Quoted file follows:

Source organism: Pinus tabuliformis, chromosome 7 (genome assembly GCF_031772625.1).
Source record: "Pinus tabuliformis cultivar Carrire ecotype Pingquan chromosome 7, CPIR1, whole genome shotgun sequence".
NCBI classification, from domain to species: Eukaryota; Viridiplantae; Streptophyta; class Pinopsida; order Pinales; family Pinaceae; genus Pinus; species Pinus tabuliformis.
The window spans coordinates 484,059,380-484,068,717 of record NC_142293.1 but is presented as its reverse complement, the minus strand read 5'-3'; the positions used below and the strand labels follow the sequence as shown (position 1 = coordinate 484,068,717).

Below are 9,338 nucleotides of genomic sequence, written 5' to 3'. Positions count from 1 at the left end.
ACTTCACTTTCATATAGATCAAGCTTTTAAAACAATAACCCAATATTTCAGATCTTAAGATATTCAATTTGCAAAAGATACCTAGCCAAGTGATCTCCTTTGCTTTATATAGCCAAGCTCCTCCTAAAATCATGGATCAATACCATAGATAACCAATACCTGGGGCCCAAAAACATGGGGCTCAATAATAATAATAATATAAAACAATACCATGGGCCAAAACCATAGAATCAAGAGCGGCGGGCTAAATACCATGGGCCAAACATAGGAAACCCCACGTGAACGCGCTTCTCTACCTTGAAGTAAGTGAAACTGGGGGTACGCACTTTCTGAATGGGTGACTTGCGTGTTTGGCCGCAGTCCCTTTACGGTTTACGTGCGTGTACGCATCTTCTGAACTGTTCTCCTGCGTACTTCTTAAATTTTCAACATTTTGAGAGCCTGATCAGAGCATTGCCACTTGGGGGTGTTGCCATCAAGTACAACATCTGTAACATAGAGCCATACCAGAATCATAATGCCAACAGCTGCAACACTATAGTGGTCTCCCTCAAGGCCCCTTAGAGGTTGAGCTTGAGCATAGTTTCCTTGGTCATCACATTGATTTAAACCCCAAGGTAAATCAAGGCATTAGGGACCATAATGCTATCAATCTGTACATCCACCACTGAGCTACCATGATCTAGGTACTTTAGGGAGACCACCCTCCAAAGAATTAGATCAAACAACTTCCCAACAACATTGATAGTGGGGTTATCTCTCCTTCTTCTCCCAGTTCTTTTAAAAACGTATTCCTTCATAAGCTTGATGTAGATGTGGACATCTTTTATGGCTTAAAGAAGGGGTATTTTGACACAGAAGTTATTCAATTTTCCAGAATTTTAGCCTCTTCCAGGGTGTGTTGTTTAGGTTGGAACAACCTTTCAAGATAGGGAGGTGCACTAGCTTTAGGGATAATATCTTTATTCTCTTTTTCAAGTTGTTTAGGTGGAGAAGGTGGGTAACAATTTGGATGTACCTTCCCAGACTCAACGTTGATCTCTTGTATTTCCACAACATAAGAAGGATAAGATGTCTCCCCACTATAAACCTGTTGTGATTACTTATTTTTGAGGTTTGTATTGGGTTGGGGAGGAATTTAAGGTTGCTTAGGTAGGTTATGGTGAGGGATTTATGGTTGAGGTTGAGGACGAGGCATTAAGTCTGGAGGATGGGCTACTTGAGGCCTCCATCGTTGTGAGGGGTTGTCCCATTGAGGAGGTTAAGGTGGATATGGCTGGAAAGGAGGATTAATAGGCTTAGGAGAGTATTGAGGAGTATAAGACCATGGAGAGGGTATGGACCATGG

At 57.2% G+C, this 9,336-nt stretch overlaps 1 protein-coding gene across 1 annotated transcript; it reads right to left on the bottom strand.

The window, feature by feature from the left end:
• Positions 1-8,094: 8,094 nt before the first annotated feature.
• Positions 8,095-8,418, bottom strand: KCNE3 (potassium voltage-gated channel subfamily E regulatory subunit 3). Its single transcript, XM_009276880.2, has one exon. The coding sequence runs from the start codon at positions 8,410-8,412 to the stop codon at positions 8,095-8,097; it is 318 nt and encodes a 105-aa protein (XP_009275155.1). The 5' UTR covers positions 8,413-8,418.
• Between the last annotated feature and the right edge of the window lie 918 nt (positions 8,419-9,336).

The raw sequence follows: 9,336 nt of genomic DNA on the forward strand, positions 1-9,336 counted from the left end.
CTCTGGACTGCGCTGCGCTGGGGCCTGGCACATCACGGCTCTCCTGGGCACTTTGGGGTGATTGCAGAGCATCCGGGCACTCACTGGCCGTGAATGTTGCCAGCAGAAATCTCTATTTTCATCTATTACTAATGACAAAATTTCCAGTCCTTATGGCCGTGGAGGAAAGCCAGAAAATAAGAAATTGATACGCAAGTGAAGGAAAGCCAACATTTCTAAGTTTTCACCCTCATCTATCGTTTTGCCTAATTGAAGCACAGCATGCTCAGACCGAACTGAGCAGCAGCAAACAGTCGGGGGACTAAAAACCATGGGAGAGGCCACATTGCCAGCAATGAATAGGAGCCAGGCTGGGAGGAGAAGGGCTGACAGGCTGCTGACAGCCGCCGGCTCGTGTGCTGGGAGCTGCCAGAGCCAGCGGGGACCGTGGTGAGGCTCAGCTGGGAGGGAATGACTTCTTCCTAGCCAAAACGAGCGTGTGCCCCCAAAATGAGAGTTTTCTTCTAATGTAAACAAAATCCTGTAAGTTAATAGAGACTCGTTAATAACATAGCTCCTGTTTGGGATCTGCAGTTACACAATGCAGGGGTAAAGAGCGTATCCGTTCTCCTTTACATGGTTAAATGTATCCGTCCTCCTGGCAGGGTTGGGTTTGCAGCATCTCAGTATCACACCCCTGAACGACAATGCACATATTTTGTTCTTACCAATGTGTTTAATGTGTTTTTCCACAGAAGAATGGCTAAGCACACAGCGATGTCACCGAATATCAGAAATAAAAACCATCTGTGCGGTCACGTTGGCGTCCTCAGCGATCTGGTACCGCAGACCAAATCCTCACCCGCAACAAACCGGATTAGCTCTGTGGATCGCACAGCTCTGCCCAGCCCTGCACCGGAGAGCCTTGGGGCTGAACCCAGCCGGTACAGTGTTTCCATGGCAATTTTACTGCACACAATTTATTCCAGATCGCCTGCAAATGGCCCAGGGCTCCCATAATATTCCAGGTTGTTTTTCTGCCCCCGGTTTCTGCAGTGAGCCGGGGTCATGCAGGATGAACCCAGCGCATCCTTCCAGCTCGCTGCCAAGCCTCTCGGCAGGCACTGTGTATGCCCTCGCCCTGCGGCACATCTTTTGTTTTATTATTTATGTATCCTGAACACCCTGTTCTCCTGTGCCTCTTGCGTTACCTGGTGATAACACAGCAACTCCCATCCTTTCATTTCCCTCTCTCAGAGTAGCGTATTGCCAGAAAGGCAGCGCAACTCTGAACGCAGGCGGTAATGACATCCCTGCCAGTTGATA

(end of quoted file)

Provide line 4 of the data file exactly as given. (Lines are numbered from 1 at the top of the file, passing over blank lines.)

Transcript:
The window spans coordinates 484,059,380-484,068,717 of record NC_142293.1 but is presented as its reverse complement, the minus strand read 5'-3'; the positions used below and the strand labels follow the sequence as shown (position 1 = coordinate 484,068,717).